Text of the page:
Mukaradeeb wedding party massacre

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The Mukaradeeb wedding party massacre[1][2] (Arabic: مجزرة حفلة عرس مقر الديب‎) refers to the U.S. shooting and bombing of a wedding party in Mukaradeeb, a small village in Iraq near the border with Syria, on 19 May 2004. 42 civilians were killed.


The wedding united members of the Rakat and Sabah families: Ashad Rakat was the groom and Rutba, his bride. Witnesses report that the American bombing started at 3 am. Local accounts state that 42 people, including 11 women and 14 children,[1] were killed during the incident. Among the known dead were Iraqi musicians Hussein al-Ali and his brother Mohaned al-Ali. Iraqi officials report 13 children were among the dead. 27 members of the extended Rakat family were killed.[3] U.S. officials stated that the location was a "suspected foreign fighter safe house."[1]


The U.S. military took the stance that the location was a legitimate target. Brigadier General Mark Kimmitt, the coalition deputy chief of staff for U.S. operations in Iraq: "We took ground fire and we returned fire. We estimate that around 40 were killed. But we operated within our rules of engagement."[1] U.S. fire included both bullets and bombs, leaving behind craters.[3]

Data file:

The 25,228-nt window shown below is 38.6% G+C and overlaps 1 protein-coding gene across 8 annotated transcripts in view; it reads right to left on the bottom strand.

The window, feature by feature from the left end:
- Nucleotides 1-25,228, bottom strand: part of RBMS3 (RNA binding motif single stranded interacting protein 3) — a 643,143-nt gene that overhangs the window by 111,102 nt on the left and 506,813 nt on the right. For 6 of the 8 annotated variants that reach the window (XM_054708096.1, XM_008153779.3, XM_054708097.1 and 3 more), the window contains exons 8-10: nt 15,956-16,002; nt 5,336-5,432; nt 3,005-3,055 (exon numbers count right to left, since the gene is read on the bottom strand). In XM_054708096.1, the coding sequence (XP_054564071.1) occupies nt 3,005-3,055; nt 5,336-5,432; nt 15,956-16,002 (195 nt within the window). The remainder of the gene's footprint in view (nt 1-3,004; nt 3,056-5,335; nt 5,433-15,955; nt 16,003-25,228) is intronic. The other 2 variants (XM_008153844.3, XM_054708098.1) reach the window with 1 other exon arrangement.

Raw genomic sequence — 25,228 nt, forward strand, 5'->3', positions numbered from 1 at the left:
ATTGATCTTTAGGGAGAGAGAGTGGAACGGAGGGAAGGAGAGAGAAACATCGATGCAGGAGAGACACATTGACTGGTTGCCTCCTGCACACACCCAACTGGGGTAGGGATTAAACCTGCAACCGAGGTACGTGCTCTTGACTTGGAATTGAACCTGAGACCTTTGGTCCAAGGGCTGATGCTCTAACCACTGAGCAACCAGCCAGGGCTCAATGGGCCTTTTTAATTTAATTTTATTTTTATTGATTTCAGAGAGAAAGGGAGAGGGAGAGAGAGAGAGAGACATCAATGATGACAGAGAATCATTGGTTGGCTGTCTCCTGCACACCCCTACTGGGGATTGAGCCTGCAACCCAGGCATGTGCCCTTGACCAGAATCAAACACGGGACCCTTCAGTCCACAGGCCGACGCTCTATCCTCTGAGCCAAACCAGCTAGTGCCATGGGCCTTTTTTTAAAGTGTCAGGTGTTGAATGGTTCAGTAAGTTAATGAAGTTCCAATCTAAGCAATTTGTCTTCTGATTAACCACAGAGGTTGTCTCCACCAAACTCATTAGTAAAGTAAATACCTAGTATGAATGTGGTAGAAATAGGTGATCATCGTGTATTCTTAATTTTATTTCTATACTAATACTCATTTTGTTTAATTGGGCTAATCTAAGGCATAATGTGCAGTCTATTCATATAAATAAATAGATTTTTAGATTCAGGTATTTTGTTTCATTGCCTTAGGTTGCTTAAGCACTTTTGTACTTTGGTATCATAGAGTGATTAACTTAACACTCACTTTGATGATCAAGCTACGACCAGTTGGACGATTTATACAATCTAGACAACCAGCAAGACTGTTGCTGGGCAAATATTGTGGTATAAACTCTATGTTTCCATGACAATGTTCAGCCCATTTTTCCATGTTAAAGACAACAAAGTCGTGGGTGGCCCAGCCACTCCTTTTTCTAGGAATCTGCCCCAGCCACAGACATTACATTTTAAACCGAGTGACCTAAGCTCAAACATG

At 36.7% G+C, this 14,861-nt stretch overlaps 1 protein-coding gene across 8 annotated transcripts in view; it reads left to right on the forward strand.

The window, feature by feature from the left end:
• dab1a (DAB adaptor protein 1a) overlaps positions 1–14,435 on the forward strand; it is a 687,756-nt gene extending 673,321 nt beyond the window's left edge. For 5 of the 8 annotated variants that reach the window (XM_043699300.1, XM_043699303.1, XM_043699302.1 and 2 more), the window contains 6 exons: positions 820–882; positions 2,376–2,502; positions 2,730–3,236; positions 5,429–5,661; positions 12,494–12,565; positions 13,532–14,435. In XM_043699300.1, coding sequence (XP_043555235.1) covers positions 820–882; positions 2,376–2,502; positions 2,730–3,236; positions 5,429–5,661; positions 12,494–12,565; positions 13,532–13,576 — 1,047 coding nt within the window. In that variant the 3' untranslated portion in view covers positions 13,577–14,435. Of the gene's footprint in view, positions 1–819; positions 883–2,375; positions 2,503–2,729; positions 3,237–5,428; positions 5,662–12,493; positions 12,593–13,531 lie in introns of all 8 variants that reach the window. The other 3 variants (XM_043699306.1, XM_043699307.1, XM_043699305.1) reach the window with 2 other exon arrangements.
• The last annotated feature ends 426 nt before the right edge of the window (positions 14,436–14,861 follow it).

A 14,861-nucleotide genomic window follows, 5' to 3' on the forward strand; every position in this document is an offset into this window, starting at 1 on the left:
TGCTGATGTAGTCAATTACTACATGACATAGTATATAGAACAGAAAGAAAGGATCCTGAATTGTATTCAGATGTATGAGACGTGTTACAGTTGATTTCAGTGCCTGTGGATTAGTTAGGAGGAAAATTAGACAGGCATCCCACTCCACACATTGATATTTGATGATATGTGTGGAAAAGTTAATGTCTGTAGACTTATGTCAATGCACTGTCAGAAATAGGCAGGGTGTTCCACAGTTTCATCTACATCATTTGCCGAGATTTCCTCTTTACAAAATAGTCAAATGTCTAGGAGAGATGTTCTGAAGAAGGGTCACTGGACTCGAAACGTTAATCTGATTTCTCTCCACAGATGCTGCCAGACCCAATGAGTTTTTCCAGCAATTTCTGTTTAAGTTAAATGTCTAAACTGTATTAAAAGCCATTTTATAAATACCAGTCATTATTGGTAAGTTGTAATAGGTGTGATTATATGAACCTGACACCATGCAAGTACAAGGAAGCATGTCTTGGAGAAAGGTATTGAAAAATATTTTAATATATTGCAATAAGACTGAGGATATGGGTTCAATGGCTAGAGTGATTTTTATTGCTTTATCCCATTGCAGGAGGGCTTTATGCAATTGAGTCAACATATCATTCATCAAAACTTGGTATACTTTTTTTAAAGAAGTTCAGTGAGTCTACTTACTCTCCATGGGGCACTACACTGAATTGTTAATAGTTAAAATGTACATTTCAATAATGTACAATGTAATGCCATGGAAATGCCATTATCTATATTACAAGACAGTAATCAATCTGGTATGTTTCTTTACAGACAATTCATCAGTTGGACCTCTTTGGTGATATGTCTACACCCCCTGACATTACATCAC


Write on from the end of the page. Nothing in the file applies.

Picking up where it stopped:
In the aftermath, Kimmitt said, "There was no evidence of a wedding: no decorations, no musical instruments found, no large quantities of food or leftover servings one would expect from a wedding celebration. There may have been some kind of celebration. Bad people have celebrations, too." USMC Major General James Mattis asserted that even the idea of a wedding was implausible, "How many people go to the middle of the desert ... to hold a wedding 80 miles (130km) from the nearest civilization? These were more than two dozen military-age males. Let's not be naive." The Rakats and the Sabahs were residents of Mukaradeeb.[1] Mattis later added that it had taken him 30 seconds to deliberate on bombing the location.[4]

Video footage obtained by the Associated Press contradicts this. The video shows a series of scenes of a wedding celebration, and footage from the following day shows fragments of musical instruments, pots and pans and brightly colored beddings used for celebrations, scattered around a destroyed tent.[3][5]

Despite evidence against U.S. military, its generals refused to apologize for the actions.[6]

See also[edit]



  1. ^ a b c d e McCarthy, Rory (20 May 2004). "Wedding party massacre". The Guardian. UK. Retrieved 3 September 2011.
  2. ^ Cavarero, Adriana (2 January 2011). Horrorism: Naming Contemporary Violence. Columbia University Press. pp. 1–2. ISBN 978-0-231-14457-5.
  3. ^ a b c AP, Iraq Wedding-Party Video Backs Survivors' Claims," 24 May 2004
  4. ^ Bing, West (2008). The Strongest Tribe: War, Politics, and the Endgame in Iraq. New York, NY: Random House. ISBN 978-1-4000-6701-5., p. 245
  5. ^ McCartyh, Rory (25 May 2004). "Wedding party video casts doubt on American version of attack that killed 42". The Guardian. Retrieved 11 January 2013.
  6. ^ "'US soldiers started to shoot us, one by one'". The Guardian. 20 May 2004.

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Coordinates: 34°00′28″N 40°12′08″E / 34.00778°N 40.20222°E / 34.00778; 40.20222